Personal experience must be at the heart of religious faith. One bad experience made me theologize that the efficacy of the eucharistic Sacrament is in the eating and drinking, leaving benediction high and dry from sacramental grace. I think this is the mainstream Protestant view of benediction. However, my recent experience, on the other side of the humeral veil, put me back in touch with my first, positive experience of benediction.
Never having had officiated at benediction before, I was in a state of blessed ignorance, totally focused on remembering what I was to do next. I was weighed down by what felt like half-a-ton of grade-one ecclesiastical drapery round my shoulders that constantly pulled my stole and cotta out of place. I also had to struggle to keep a football of a thurible under control while still making it smoke sufficiently. However, the slowed pace of benediction put me in a place of meditation, concentrating on the ritual practicalities kept the usual distractions away. As I lifted the Sacrament in the monstrance, heavy cope and humeral veil obscured me, making me suitably faceless to the congregation at the point of benediction, and plunging me into a private tabernacle of grace. The organ crashed and bells shimmered.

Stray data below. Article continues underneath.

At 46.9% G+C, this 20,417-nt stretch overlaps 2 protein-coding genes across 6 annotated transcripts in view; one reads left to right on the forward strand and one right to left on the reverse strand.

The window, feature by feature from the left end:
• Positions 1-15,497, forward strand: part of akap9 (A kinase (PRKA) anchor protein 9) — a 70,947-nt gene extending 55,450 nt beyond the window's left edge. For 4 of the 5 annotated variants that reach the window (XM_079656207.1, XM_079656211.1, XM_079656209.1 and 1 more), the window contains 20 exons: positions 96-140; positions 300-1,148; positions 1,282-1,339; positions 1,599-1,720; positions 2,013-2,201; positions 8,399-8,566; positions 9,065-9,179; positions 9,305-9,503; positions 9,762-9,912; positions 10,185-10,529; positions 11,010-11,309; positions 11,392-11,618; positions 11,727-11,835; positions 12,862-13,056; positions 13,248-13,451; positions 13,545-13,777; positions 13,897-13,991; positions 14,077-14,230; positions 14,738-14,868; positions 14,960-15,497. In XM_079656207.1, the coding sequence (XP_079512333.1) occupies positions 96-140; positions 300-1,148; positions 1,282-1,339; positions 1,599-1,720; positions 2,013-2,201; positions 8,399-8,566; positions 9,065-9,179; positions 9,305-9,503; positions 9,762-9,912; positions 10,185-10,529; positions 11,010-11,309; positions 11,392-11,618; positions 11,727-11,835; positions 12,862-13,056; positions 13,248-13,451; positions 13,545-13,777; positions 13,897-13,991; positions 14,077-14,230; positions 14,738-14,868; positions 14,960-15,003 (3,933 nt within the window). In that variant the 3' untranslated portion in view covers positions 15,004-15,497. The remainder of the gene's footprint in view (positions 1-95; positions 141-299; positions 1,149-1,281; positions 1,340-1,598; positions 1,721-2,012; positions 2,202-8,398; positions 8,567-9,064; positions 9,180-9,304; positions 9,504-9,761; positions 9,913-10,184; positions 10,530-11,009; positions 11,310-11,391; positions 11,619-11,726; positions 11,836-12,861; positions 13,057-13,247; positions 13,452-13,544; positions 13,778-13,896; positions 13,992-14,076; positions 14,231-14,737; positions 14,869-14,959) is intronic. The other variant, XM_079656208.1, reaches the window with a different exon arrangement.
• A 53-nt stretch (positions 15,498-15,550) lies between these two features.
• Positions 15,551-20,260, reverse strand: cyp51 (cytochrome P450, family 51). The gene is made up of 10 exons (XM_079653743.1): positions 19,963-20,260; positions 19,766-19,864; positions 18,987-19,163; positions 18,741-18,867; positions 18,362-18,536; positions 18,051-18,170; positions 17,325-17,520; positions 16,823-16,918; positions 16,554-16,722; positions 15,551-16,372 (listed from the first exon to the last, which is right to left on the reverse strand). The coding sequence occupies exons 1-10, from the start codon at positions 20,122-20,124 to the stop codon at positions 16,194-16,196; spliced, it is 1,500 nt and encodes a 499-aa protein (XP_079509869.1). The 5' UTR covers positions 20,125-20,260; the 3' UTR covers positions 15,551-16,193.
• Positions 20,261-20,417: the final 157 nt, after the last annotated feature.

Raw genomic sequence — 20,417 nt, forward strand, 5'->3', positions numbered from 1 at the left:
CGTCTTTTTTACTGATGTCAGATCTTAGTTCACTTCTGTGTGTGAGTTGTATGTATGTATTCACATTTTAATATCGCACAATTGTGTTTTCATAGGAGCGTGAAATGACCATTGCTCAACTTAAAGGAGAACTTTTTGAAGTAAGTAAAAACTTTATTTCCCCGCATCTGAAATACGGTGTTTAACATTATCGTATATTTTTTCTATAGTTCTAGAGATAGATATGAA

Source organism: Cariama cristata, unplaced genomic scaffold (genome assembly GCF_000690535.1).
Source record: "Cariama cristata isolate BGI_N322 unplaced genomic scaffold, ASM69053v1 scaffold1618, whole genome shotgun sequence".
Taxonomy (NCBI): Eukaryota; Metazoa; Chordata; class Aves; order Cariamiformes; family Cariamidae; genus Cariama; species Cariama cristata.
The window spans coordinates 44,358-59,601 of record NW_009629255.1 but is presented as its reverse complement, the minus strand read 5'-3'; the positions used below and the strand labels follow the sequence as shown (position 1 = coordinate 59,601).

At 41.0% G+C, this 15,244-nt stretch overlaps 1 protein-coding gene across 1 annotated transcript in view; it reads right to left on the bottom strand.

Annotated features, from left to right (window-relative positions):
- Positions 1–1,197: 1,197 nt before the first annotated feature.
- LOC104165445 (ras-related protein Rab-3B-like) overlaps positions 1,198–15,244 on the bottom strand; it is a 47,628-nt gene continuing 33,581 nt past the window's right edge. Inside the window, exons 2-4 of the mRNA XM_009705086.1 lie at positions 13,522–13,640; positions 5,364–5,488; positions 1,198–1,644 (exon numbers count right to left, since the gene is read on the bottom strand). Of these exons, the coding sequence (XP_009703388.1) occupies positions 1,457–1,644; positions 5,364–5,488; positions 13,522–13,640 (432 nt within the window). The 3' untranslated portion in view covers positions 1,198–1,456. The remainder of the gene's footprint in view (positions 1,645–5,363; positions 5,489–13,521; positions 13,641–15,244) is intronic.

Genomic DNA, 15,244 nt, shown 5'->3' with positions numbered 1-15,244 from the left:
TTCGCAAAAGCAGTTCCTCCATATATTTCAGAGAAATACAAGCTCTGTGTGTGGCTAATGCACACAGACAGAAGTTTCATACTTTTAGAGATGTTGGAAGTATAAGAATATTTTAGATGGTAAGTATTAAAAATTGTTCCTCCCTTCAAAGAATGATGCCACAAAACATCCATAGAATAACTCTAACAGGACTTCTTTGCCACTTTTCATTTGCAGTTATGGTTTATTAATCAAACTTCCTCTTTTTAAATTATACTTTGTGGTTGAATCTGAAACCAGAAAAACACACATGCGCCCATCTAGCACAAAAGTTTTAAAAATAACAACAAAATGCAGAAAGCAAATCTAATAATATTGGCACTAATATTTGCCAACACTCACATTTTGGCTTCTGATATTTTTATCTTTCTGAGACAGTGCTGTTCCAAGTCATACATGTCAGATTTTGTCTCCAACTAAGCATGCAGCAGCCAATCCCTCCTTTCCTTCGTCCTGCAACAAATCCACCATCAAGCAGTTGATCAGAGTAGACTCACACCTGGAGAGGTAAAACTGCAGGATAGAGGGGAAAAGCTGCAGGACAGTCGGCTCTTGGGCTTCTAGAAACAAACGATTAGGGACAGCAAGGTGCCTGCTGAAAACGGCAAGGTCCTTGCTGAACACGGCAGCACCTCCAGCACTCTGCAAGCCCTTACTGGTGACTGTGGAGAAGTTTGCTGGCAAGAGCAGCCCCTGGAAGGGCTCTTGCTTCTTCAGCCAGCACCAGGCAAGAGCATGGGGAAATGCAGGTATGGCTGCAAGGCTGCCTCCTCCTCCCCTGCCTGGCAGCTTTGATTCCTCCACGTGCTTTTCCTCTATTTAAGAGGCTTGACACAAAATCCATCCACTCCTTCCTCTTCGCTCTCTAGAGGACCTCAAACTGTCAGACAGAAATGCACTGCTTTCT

I have been reflecting on this experience since. There is something in it that reminds me of worship I’ve experienced in various Eastern Christian churches, a sense of heaven come close. There is something specifically iconic about the exposition of the blessed Sacrament. There is something here that we miss in the parish eucharist, with its packed hour of word and sacrament, hymns and prayers, notices and neighbourliness. We need all those things, but we miss this meditative space where we come before a window on the Eternal.